Lisa Powell stood before the mirror backstage at Wolf Trap's Filene Center, brushing her long, brown hair, inspecting her silver eye shadow and rouged cheecks, smoothing the black material of her dance slacks around her hips. Only moments before, she was one of several children who had belted out "Tomorrow" from the Broadway musical "Annie" before a crowd of several thousand.

Powell, 13, was one of hundreds of youngsters with stars in their eyes who danced, sang, and, in some cases, literally backflipped their way onto several stages at the International Children's Festival at Wolf Trap during the long, hot, muggy Labor Day weekend.

For Powell and others like her, the festival was a place to be seen, a chance to perform before large crowds in a prestigious place, an opportunity to case the styles of other budding entertainers.

"Very few people get to perform in a place like this in their lives," said Susan Kraft, producer of the event, staged as a fund-raiser for the Fairfax County Council of the Arts, "and here they've got a captive audience." Held in cooperation with the Wolf Trap Foundation and the National Park Service, the festival drew more than 20,000 people to the park.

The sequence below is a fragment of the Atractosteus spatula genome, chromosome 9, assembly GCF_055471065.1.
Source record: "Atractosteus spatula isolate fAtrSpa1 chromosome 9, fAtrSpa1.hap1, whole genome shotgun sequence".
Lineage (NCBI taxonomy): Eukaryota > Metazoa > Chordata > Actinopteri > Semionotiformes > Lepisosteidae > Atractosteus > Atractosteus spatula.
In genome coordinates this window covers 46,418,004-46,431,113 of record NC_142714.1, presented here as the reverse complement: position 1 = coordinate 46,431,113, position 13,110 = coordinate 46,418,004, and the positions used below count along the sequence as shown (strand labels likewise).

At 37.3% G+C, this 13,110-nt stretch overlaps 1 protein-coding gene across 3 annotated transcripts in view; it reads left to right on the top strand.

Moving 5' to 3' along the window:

Over the woods the strains of Tchaikovsky mixed with those of Bob Devlin's harmonica. There was constant movement as children, followed by weary parents, ran from theater area to theater area, sure they would miss something important.

"For many people it's the only time they get to see a live performance. Theater is getting so expensive now. Where else can you get all this for $2.50?" Kraft asked.

With seven staging areas and continuous performances from 11 a.m. to 5 p.m. by a variety of international groups and local professionals and amateurs, kids were everywhere -- sliding down the wooden bannisters of the Filene Center, casting for minnows in the small streams that run through the park and huddled around the edges of the theater-in-the-woods stage where a python slithered down the arm of its trainer.

Barry Polisar, a 24-year-old self-described "children's satirist," drew a large crowd of picnickers on the hillside overlooking one stage into a singalong of "Don't Put Your Finger Up Your Nose." After his performance, Polisar, who performs during the year at schools in Virginia and Maryland was swamped by kids clutching $5 bills who wanted to buy one of his five records. In minutes, 25 albums were duly autographed and were safely tucked under the arms of children seen fanning out into the audience.

A man dressed in lederhosen and feathered hat strolled by, passed by a clown on a unicycle who dabbed red paint on the noses of all he saw. Babies in strollers began to rub their eyes while their parents sought out the shade of the trees that line many of the concert areas. Most wore a contented, well fed look.

A tall, blond teen-ager, after sitting some moments before a stage where a 12-year-old magician moved through his tricks, finally urged her family to leave. "This is boring," she said.